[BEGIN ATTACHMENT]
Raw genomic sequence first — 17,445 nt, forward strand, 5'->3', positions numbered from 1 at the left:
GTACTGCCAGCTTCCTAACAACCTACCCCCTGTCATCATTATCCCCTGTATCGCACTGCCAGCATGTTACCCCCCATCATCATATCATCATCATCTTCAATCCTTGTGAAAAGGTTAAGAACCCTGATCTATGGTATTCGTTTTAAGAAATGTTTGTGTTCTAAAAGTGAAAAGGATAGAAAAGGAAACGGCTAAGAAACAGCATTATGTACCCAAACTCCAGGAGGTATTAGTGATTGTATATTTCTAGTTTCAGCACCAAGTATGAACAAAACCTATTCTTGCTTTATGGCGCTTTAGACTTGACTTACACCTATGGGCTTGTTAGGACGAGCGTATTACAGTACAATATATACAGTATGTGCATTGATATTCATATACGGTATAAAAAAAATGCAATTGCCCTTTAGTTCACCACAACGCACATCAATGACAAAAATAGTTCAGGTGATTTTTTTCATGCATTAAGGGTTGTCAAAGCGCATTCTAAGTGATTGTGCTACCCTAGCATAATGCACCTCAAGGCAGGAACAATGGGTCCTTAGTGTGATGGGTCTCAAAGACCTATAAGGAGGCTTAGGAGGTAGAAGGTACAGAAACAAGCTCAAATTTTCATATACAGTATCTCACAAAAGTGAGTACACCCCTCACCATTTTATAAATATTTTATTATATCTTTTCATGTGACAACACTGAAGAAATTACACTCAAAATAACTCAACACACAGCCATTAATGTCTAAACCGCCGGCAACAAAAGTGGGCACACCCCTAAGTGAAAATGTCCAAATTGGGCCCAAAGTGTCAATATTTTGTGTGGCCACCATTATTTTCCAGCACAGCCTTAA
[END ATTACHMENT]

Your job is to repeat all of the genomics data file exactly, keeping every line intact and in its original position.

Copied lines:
Raw genomic sequence first — 17,445 nt, forward strand, 5'->3', positions numbered from 1 at the left:
GTACTGCCAGCTTCCTAACAACCTACCCCCTGTCATCATTATCCCCTGTATCGCACTGCCAGCATGTTACCCCCCATCATCATATCATCATCATCTTCAATCCTTGTGAAAAGGTTAAGAACCCTGATCTATGGTATTCGTTTTAAGAAATGTTTGTGTTCTAAAAGTGAAAAGGATAGAAAAGGAAACGGCTAAGAAACAGCATTATGTACCCAAACTCCAGGAGGTATTAGTGATTGTATATTTCTAGTTTCAGCACCAAGTATGAACAAAACCTATTCTTGCTTTATGGCGCTTTAGACTTGACTTACACCTATGGGCTTGTTAGGACGAGCGTATTACAGTACAATATATACAGTATGTGCATTGATATTCATATACGGTATAAAAAAAATGCAATTGCCCTTTAGTTCACCACAACGCACATCAATGACAAAAATAGTTCAGGTGATTTTTTTCATGCATTAAGGGTTGTCAAAGCGCATTCTAAGTGATTGTGCTACCCTAGCATAATGCACCTCAAGGCAGGAACAATGGGTCCTTAGTGTGATGGGTCTCAAAGACCTATAAGGAGGCTTAGGAGGTAGAAGGTACAGAAACAAGCTCAAATTTTCATATACAGTATCTCACAAAAGTGAGTACACCCCTCACCATTTTATAAATATTTTATTATATCTTTTCATGTGACAACACTGAAGAAATTACACTCAAAATAACTCAACACACAGCCATTAATGTCTAAACCGCCGGCAACAAAAGTGGGCACACCCCTAAGTGAAAATGTCCAAATTGGGCCCAAAGTGTCAATATTTTGTGTGGCCACCATTATTTTCCAGCACAGCCTTAA